Why We Love Summer Camp
No screens, just dirty fingernails, forest forts, and fresh air! Outside camp gives kids open-play freedom for wide-open minds. This year, we’ve partnered with a favorite summer camp here in Portland, Trackers Earth outside education, for tips on how to bring the spirit of camp to every kid’s summer.
KEEN parents and masked-up kiddos got to experience a week of Trackers summer camp with COVID-19 precautions last year, and it was a highlight of the summer. We saw first-hand how engaged and empowered our kids became in just five days. We're excited to collaborate with Trackers again, and share their approach and insight with you.
First up in our Camp KEEN series: A Q&A on the benefits of camp and how you can nurture all that creativity, grit, curiosity, and confidence this summer (at home, too).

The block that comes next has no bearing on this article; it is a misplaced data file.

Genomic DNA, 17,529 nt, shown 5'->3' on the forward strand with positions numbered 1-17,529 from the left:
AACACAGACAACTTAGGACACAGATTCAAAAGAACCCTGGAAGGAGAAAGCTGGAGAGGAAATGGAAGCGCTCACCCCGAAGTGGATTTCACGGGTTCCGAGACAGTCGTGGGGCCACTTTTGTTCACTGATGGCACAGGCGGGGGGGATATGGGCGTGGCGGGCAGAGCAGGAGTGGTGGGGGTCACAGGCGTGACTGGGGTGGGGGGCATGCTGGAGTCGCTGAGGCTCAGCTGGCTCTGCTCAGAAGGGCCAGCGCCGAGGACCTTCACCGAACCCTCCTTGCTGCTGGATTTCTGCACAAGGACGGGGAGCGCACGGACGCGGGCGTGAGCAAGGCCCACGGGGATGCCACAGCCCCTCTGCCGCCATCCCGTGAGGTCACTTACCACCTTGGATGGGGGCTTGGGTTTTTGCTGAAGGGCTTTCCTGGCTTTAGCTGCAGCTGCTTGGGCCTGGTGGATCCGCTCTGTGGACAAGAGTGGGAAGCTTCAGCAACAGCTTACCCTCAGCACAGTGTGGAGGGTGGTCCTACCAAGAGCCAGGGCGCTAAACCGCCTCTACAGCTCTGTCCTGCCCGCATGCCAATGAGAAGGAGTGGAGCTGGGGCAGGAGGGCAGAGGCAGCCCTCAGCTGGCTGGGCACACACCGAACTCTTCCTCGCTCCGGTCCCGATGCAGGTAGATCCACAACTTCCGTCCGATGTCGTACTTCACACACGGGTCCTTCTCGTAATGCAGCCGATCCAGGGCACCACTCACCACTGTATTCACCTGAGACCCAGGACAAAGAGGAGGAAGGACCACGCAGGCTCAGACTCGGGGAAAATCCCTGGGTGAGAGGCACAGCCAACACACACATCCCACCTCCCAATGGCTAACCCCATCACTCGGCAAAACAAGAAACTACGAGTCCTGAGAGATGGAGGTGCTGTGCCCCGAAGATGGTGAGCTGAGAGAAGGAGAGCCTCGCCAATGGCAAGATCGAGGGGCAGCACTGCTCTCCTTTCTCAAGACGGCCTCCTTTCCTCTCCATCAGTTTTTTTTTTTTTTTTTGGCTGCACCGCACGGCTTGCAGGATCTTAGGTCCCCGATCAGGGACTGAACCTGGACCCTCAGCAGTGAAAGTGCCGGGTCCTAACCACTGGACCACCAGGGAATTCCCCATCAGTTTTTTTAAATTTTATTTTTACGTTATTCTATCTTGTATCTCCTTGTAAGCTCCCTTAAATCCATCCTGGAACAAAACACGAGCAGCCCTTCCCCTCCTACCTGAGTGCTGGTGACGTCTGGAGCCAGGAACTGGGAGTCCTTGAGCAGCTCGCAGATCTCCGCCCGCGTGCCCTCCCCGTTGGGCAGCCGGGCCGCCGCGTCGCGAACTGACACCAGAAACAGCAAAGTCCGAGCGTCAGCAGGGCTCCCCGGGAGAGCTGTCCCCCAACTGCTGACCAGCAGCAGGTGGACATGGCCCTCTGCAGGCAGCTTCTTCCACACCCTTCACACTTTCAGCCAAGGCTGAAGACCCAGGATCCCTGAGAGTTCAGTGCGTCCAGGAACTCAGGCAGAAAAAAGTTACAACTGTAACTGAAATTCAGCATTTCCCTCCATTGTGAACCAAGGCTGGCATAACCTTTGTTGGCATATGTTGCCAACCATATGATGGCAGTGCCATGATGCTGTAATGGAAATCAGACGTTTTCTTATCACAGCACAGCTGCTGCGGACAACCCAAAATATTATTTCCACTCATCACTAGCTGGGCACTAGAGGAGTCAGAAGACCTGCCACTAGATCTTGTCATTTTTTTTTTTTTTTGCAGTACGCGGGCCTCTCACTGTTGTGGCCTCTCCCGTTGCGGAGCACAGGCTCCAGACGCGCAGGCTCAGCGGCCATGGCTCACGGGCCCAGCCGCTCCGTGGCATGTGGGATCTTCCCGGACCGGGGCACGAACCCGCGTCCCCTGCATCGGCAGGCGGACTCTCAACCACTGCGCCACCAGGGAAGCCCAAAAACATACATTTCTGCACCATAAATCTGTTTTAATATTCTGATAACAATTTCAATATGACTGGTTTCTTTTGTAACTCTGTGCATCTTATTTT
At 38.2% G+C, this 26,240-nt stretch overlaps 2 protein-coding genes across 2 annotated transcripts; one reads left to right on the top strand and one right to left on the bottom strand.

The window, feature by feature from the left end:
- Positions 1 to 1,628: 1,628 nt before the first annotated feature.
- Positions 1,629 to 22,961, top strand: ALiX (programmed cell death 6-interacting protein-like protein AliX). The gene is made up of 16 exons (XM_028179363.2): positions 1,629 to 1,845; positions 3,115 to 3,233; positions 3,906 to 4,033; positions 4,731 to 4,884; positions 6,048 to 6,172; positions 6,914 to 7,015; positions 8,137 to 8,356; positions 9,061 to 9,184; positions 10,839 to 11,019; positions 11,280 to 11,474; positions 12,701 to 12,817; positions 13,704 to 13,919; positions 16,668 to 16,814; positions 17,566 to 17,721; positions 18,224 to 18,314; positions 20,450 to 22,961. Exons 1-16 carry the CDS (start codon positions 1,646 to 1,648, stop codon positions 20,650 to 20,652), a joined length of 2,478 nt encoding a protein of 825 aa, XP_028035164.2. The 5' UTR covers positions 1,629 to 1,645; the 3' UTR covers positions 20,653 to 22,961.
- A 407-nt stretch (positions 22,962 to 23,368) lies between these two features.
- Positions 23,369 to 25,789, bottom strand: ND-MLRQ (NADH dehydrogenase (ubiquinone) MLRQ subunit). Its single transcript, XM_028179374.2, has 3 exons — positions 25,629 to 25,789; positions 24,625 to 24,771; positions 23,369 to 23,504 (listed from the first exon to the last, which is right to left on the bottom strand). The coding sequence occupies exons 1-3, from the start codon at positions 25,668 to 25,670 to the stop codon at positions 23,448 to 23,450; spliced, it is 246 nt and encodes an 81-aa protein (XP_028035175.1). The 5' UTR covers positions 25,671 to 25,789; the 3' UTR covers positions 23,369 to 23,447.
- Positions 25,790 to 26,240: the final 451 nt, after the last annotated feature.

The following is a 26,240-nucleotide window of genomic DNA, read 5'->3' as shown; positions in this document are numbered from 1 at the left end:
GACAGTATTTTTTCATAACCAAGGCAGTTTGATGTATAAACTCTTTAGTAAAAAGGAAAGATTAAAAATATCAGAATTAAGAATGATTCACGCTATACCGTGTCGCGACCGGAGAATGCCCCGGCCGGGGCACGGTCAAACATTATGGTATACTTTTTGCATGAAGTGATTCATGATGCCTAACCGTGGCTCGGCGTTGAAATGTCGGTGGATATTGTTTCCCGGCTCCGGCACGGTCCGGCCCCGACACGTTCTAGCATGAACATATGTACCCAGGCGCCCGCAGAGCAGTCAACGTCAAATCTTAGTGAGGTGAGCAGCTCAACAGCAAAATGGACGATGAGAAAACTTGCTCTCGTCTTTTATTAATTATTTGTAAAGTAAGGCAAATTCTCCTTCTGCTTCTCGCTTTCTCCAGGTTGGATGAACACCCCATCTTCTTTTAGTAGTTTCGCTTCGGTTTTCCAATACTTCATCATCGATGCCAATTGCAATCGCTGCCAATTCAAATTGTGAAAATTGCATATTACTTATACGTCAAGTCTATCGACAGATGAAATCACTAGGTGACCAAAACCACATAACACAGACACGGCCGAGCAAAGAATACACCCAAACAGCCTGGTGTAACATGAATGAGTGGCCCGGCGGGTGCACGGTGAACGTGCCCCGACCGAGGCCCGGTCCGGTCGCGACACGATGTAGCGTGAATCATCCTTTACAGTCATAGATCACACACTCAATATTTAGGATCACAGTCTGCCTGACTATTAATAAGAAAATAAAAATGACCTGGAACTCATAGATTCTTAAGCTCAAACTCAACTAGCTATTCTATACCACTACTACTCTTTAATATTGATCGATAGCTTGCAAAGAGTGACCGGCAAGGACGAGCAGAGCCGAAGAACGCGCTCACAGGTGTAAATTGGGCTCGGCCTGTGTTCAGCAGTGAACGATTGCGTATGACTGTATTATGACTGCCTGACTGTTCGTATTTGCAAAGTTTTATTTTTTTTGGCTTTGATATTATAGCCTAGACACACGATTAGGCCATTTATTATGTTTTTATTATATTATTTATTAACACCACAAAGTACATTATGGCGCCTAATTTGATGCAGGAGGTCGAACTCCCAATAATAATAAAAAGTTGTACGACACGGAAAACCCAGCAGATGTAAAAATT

As summer camp instructors, what do you hope kids gain from camp?
Trackers: In camp and with nature we want less “instructing” and more “learning,” so at Trackers our instructors are called Guides. A Guide’s role is to inspire, motivate, and energize kids to learn together as a team outdoors; to become truly independent learners, engaged with the natural world. A Trackers Guide is like Gandalf, the wizard from Lord of the Rings. The Guides (our wizards) present our fellowship of kids with heroic opportunities full of challenge and adventure; offering words of compassion and wisdom through trials; modeling magical methods and skills vital for their quest; giving them time and space to figure things out on their own; and every once in a while saving their butts with the help of giant eagles.
Like Gandalf and the Fellowship, Trackers Guides give kids a “call to action” and then let them have their adventure. We want kids to have a great time, but to also learn for a higher purpose such as caring for community, nature, and beyond.
What separates camp from conventional education is how dynamic these different elements—friends, learning, fun, and adventure—come together to serve each other.